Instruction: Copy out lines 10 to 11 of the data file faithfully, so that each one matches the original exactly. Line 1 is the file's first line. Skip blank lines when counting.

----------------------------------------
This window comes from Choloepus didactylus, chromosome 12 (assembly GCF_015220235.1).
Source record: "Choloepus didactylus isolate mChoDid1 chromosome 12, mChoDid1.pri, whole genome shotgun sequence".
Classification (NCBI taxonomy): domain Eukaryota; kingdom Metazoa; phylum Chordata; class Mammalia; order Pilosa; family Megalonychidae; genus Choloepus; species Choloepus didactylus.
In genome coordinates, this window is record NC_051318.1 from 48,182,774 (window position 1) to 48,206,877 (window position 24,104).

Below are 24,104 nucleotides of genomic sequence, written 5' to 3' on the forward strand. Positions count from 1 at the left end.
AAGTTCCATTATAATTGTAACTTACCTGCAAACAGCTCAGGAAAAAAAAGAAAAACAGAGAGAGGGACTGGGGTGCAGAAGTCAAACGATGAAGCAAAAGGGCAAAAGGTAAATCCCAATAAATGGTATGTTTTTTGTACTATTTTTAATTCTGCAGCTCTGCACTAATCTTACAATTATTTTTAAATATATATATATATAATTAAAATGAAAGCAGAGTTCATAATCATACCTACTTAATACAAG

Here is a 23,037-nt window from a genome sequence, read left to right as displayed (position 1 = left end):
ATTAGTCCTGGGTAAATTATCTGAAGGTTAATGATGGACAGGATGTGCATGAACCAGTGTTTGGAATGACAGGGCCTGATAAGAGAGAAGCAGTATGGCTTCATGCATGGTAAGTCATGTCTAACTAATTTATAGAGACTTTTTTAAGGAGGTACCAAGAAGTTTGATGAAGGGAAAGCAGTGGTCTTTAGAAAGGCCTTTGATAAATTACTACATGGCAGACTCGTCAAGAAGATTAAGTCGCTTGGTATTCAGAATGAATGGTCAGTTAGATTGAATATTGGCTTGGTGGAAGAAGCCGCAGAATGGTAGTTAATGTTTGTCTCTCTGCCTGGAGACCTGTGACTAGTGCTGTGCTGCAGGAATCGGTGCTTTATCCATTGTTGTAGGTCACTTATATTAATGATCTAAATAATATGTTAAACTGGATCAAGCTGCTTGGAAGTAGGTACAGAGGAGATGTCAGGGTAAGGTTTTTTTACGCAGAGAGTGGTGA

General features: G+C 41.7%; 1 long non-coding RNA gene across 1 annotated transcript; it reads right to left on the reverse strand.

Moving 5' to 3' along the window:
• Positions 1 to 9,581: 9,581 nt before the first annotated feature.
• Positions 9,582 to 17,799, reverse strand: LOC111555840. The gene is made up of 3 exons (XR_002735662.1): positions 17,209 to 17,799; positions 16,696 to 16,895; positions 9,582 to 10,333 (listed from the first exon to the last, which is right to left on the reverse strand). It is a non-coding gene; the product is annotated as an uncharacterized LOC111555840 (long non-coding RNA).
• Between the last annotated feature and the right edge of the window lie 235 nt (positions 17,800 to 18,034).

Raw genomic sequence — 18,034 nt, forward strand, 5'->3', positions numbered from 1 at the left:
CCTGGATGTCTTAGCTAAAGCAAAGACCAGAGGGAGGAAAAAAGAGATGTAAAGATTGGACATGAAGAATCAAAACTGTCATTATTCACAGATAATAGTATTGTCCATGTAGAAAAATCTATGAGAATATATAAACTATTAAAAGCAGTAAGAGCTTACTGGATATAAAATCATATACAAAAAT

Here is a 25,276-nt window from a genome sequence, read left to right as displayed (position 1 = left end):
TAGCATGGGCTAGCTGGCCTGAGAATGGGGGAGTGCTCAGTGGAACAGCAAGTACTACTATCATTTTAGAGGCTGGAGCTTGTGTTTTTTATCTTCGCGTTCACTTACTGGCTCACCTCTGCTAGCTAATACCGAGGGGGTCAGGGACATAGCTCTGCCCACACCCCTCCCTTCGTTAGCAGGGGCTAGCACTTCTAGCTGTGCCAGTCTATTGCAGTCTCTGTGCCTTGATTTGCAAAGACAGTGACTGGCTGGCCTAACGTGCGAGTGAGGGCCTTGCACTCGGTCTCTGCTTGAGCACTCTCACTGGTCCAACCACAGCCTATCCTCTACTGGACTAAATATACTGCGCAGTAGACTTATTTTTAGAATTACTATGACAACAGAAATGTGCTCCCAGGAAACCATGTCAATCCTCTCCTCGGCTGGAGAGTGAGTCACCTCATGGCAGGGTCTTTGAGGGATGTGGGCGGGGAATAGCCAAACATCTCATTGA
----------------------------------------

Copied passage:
Moving 5' to 3' along the window:
• Positions 1 to 9,581: 9,581 nt before the first annotated feature.